Tag Archive: Memory


Scientists say they’ve been able to control specific memories in mice in research that they hope could help treat diseases such as schizophrenia and post traumatic stress disorder.

It’s long been known that stimulating various regions of the brain can trigger behaviors and even memories – but understanding how these brain functions develop and occur normally has been much harder.

“The question we’re ultimately interested in is: How does the activity of the brain represent the world?” says Scripps Research neuroscientist Mark Mayford.

“Understanding all this will help us understand what goes wrong in situations where you have inappropriate perceptions. It can also tell us where the brain changes with learning.”

The team set out to manipulate specific memories by inserting two genes into mice.

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New connections between brain cells emerge in clusters in the brain as animals learn to perform a new task, according to a study published in Nature. Led by researchers at the University of California, Santa Cruz, the study reveals details of how brain circuits are rewired during the formation of new motor memories.

The researchers studied mice as they learned new behaviors, such as reaching through a slot to get a seed. They observed changes in the motor cortex, the brain layer that controls muscle movements, during the learning process. Specifically, they followed the growth of new “dendritic spines,” structures that form the connections (synapses) between nerve cells.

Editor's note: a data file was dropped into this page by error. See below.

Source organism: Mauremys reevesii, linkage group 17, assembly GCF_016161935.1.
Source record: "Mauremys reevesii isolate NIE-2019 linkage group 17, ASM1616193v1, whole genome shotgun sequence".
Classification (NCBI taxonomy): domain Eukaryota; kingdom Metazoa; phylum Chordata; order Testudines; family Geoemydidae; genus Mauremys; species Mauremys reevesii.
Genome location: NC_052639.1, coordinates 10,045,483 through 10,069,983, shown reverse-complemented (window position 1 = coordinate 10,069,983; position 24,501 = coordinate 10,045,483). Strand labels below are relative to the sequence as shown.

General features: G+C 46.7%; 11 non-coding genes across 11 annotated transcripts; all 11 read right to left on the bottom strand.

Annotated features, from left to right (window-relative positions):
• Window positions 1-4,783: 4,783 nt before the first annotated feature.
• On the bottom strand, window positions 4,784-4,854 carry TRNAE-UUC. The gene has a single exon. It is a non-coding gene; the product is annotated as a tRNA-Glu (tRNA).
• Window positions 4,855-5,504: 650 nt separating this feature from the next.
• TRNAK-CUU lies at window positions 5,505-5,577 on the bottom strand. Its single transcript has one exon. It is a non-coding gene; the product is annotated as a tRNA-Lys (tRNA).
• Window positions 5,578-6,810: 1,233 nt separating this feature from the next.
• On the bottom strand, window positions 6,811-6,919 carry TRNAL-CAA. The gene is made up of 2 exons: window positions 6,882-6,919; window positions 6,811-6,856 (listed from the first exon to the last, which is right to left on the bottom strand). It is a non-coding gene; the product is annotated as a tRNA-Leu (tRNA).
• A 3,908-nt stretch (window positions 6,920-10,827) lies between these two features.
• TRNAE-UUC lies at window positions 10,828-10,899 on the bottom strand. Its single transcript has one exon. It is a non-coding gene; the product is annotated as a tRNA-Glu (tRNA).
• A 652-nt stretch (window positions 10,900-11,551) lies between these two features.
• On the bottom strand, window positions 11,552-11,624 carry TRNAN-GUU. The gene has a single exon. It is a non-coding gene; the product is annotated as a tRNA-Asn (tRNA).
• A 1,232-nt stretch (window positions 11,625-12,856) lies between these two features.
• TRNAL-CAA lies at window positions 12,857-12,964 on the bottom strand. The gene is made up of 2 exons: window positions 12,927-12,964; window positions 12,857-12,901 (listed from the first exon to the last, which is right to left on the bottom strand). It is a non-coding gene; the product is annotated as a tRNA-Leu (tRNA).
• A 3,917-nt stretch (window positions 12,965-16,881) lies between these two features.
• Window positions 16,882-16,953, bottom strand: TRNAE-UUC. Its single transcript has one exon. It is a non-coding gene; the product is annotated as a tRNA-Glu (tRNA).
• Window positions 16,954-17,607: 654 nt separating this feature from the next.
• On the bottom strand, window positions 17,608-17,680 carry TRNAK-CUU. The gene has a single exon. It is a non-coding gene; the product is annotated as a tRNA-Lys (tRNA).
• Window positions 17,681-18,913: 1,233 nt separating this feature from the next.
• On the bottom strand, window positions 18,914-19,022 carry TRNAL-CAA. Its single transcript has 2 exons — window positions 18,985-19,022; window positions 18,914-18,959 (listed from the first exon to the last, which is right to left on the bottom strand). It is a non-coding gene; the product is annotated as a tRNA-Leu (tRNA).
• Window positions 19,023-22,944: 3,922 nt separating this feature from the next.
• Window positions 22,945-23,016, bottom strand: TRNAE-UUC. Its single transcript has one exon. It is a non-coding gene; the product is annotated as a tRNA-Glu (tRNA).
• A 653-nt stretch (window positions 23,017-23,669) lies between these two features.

“For the first time we are able to observe the spatial distribution of new synapses related to the encoding of memory,” said Yi Zuo, assistant professor of molecular, cell and developmental biology at UC Santa Cruz and corresponding author of the paper.

In a previous study, Zuo and others documented the rapid growth of new dendritic spines on pyramidal neurons in the motor cortex during the learning process. These spines form synapses where the pyramidal neurons receive input from other brain regions involved in motor memories and muscle movements. In the new study, first author Min Fu, a postdoctoral researcher in Zuo’s lab, analyzed the spatial distribution of the newly formed synapses.

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Efforts to help people with learning impairments are being aided by a species of sea snail known as Aplysia californica. The mollusk, which is used by researchers to study the brain, has much in common with other species including humans. Research involving the snail has contributed to the understanding of learning and memory.

At The University of Texas Health Science Center at Houston (UTHealth), neuroscientists used this animal model to test an innovative learning strategy designed to help improve the brain’s memory and the results were encouraging. It could ultimately benefit people who have impairments resulting from aging, stroke, traumatic brain injury or congenital cognitive impairments.

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Doorwayblog

Ever get up to retrieve something from another room only to completely forget what you needed after crossing the doorway?

You’re not alone, and scientists think forgetful trips between rooms result from how our brains interpret spatial information.

Researchers already know that walking from one space to another makes people more likely to forget tasks when compared to others who don’t make such a transition. Called “location-updating effect,” the phenomenon also causes people transitioning between rooms (even virtual ones) to take more time while attempting to recall items from memory.

Moving from one space to another seems to cue the brain to refresh itself and pay attention to the new space, making it harder to recall information from the previous space. By then, the previous experience is already filed away in the brain’s working memory, which is why recalling what you need can seem unnecessarily arduous.

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